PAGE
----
An eye-popping opaque green ink that is easy to mix and virtually jumps off of black paper.
Here is an opaque green ink that will practically glow against black paper.
I started with a roughly onequarter inch bead of WinsorNewton Permanent Green Light gouache in a dish and added Spectrum Yellow, about five percent. Yellow was my choice. Green is a color that by adding yellow in a desired quantity pushes the overall shade toward lime green. For a really yellow green, add green to the yellow. Adding a lot of white to green (or green to white) edges the color toward the seafoam green so popular in the 1950s. I didn’t want that!
To give the ink that fluorescent “glow” on black paper, we need to add the kicker: Dr. Ph. Martin’s Bleed Proof White. Bleed Proof White has a fluorescent quality that works very well here. Before adding Bleed Proof White, mix your green/ yellow combination to a writing consistency adding as much water as needed. I prefer rainwater. It is naturally distilled and usually has a measure of acid that adds to the binding quality of the ink. By writing consistency I mean that the hairlines are to your satisfaction.
When judging an ink/paper combination, hairlines are ev erything. Fine hairlines add immeasurably to the quality of handwriting. Gum arabic should not be required as gouache already uses it as a binder. If you feel it is needed, add only a tiny drop at a time. I use the end of a toothpick. Too much gum and the ink won’t flow.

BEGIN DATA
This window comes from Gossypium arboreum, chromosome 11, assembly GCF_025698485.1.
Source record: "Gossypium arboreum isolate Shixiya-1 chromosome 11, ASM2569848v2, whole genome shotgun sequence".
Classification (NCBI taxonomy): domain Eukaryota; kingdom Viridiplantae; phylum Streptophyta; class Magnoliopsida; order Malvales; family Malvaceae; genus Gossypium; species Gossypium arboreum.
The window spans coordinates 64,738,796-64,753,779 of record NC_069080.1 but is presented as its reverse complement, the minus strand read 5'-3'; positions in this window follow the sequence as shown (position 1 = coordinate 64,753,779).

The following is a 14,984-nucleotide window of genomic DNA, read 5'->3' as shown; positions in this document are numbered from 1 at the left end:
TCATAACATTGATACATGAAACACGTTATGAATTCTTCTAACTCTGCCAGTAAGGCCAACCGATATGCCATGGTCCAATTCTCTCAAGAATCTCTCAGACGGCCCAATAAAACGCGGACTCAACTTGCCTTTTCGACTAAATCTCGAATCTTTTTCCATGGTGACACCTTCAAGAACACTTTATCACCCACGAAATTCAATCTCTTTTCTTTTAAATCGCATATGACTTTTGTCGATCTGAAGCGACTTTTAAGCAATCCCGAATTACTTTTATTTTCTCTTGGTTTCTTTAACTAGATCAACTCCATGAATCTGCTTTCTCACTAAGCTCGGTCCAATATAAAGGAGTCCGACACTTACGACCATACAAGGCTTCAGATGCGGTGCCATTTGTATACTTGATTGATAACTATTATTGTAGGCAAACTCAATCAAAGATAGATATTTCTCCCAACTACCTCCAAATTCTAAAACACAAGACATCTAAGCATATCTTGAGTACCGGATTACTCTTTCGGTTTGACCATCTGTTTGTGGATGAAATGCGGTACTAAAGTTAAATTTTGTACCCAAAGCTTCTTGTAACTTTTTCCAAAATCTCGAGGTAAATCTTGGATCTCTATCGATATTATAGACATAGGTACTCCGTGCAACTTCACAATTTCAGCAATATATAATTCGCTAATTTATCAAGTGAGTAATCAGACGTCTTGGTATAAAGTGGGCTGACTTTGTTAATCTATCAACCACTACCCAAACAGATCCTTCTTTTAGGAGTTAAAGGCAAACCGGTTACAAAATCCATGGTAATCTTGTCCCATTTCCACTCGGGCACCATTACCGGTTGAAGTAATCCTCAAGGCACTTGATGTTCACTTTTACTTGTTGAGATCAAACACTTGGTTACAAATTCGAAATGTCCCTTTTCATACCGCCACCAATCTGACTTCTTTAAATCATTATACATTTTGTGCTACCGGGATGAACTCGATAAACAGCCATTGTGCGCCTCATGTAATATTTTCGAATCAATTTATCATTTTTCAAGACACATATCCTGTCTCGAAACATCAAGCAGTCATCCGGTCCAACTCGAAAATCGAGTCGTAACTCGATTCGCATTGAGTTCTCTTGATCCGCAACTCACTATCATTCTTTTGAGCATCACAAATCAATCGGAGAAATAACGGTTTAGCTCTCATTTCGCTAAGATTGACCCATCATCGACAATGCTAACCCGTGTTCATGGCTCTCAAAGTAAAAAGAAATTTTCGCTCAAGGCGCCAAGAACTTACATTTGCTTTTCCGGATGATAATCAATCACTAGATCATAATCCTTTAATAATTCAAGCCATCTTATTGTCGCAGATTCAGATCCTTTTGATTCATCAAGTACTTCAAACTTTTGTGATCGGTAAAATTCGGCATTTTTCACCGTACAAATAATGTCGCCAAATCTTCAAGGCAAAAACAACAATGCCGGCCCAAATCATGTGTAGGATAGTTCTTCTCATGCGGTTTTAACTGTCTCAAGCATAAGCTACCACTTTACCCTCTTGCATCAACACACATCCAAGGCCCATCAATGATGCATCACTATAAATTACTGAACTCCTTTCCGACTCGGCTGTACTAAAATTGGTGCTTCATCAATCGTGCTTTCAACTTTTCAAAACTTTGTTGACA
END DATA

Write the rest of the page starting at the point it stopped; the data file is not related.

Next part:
Once your ink is of a writing consistency and you are satisfied with the color, slowly add Bleed Proof White a drop at a time and test the ink on some scrap black paper. Add the white until the hairlines on the absorptive qualities of the paper.
When mixing the color I like to use cheap paint brushes I get by the dozen at the Dollar Store. I will also apply ink to the nib with the same brush. Your green, as with the red and gold (featured in the Summer, 2006, issue), are pigmented and somewhat thicker than commercial bottled inks. Using the brush to put ink on the pen provides an opportunity to continuously clean the nib as ink particles tend to clump at the tip. If you are mixing the ink. in large quantities to be used on a variety of papers, you may want to consider mixing only the green and yellow, adding Bleed Proof White in a separate dish as you use your ink. Bleed Proof White is “heavy” meaning that it separates and settles quickly to the bottom of the ink bottle. It is best mixed by shaking the bottle, a pain when trying to write. Even in the dish, you will have to stir the ink each time before re-inking the pen as the different colors will separate quickly.